Maybe I need to add a cover design contest to the growing list of anniversary celebrations!

Tuesday, August 09, 2011

Rootstalk - V.G.T addendum

We can't quite leave the Pacific Northwest without mentioning Rootstalk!
If you are an herbie, you know Mountain Rose Herbs. Mountain Rose has been a supporter of The Essential Herbal Magazine for several years now, and we have similar goals in that we all want to empower and teach people to use the plants around them.
Well now, Mountain Rose Herbs has announced that they are organizing and hosting a 3 day benefit festival for Cascadia Wildlands in September '11. All profits raised by ticket and merchandise sales from Rootstalk Festival go to the Oregon based non-profit organization that works to protect threatened wilderness throughout the Pacific Northwest. That's a big deal. It is very unusual for businesses to raise funds entirely for issues outside of their own boundaries. More and more we seem to be seeing businesses who consider themselves to be a "cause" that people should donate to, so I am thrilled to see this business model!
The 1st annual Rootstalk Festival will offer classes throughout the weekend from 35 experts and environmental groups on sustainable living, herbal medicine, wilderness skills, urban farming, and homesteading projects. The festival will also feature daily entertainment by musicians and performance artists from around the state, a masquerade ball,an organic food court, and a vendor bazaar with sustainably handmade goods.
Excited yet? The Rootstalk Festival will be held September 22 - 25 at the Oregon 4-H Center on 300 acres of old-growth forested land. To learn more about Rootstalk and to purchase tickets for the event, visit the festival's website at www.rootstalkfest.com.

Sunday, August 07, 2011

V.G.T. - Kristine in Troy, IL

We continue our Virtual Garden Tour, heading back towards the center of the country. Kristine Brown, the writer, illustrator and publisher of the amazing herbal teaching tool for kids and adults alike - Herbal Roots Zine - shares her gardens with us today. If you've never had a chance to see any of Kristine's work, visit her site and get a free back issue of her e-zine by signing up for her newsletter and for those who prefer printed materials, you really must see her newest creation in the form of a wall calendar (I ordered mine). On occasion, Kristine writes for The Essential Herbal magazine, and we appreciate that.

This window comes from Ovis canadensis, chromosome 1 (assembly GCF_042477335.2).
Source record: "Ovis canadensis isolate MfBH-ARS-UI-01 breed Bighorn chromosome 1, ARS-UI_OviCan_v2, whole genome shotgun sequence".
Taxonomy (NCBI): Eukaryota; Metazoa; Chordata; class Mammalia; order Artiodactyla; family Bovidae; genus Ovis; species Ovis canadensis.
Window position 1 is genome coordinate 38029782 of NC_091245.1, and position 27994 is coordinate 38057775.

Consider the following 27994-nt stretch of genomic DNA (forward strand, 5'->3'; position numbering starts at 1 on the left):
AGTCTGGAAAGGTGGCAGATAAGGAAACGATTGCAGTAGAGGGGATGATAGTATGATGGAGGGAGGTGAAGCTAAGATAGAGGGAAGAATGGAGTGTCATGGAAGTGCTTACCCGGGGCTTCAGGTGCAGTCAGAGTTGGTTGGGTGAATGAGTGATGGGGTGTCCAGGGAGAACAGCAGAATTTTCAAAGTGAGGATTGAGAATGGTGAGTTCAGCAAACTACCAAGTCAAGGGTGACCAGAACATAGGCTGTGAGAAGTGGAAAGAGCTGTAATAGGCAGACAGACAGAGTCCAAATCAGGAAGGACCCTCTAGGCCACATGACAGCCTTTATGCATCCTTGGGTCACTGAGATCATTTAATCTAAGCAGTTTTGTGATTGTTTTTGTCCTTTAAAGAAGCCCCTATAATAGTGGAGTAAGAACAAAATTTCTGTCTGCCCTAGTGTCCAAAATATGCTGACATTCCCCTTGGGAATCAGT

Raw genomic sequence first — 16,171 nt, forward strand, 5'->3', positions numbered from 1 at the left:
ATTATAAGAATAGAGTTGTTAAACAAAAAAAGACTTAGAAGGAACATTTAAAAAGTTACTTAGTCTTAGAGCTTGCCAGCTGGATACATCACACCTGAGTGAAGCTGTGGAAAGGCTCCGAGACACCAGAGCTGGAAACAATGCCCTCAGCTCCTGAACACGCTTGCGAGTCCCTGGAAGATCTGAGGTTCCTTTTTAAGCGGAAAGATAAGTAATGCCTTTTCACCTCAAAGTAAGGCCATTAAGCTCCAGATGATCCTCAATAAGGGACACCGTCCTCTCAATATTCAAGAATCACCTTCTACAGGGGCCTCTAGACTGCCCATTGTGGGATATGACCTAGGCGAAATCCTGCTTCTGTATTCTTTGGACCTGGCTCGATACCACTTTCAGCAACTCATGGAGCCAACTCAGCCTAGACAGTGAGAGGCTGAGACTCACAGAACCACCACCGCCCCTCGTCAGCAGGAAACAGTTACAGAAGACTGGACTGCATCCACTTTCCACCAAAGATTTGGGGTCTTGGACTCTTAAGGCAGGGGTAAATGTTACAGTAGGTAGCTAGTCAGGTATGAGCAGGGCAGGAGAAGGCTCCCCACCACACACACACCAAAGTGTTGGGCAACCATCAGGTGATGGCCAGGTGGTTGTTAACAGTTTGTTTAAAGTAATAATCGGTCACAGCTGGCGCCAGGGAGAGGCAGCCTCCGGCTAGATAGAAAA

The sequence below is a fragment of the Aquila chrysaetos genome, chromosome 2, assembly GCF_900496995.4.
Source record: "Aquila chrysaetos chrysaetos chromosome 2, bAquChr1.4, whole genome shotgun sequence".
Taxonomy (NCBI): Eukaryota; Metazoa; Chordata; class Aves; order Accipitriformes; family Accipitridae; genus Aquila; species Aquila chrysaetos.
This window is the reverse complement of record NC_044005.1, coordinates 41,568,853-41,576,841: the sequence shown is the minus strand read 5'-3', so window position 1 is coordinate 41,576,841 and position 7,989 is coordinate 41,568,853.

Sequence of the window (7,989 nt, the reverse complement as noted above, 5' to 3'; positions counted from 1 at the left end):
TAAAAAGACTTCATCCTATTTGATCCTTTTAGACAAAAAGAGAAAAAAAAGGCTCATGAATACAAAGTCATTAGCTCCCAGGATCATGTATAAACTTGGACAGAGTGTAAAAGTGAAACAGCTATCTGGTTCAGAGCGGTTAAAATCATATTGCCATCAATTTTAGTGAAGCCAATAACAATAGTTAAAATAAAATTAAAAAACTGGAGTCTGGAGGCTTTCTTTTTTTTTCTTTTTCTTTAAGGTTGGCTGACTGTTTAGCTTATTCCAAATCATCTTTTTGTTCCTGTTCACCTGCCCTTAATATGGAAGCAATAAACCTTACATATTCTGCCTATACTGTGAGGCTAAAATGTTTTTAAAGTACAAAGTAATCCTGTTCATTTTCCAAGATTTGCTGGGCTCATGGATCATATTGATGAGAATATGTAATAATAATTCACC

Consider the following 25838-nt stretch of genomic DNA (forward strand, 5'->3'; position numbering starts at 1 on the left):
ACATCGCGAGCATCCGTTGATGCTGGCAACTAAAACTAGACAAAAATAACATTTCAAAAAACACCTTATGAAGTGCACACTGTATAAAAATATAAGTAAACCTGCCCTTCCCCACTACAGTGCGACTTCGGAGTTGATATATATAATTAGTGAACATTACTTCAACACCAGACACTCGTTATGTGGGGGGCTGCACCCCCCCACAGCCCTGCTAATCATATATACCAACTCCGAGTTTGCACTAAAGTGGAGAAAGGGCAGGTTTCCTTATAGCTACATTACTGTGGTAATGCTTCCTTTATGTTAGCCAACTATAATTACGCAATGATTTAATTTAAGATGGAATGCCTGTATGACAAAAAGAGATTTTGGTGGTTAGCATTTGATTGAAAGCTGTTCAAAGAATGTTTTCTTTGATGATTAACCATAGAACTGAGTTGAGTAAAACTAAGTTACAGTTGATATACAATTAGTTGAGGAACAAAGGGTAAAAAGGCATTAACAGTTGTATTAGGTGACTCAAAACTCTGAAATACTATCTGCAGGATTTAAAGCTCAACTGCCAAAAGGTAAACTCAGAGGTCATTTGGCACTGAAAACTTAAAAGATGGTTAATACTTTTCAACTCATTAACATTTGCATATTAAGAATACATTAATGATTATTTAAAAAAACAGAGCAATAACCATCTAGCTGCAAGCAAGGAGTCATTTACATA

water pond: contains calamus root, yerba mansa, papyrus, lizard tail, arrowhead and white pond lily plus is home to about 100 goldfish, several frogs, dragonfly nymphs and during the spring hosts toads and their 1000's of tadpoles they leave behind.
water pond 2: shows garden behind it which hosts trifolium pratense, plantago major, achillea millefolium, melissa officinalis, nepeta cataria, echinacea purpurea, althea officinalis, alcea rosea nigra (black hollyhocks), mentha piperita, mentha spicata, symphyotrichum novea-angliae (new england aster).
herb garden 1: mentha piperita, leonurus cardiaca, feverfew, monarda fistulosa, melissa officinalis, valeriana officinalis, althea officinalis, helianthus tuberosus (sunchokes) in back right corner.
herb garden 2: stachys officinalis, symphytum officinal, foeniculum vulgare (fennel)

view from the back porch: back yard to the right, to the left walks out to the water pond and herb garden. go straight out to more herb gardens, beyond that is the vegetable garden and further still the farm fields that surround us on 3 sides. taken late spring (may-ish) 2 years ago.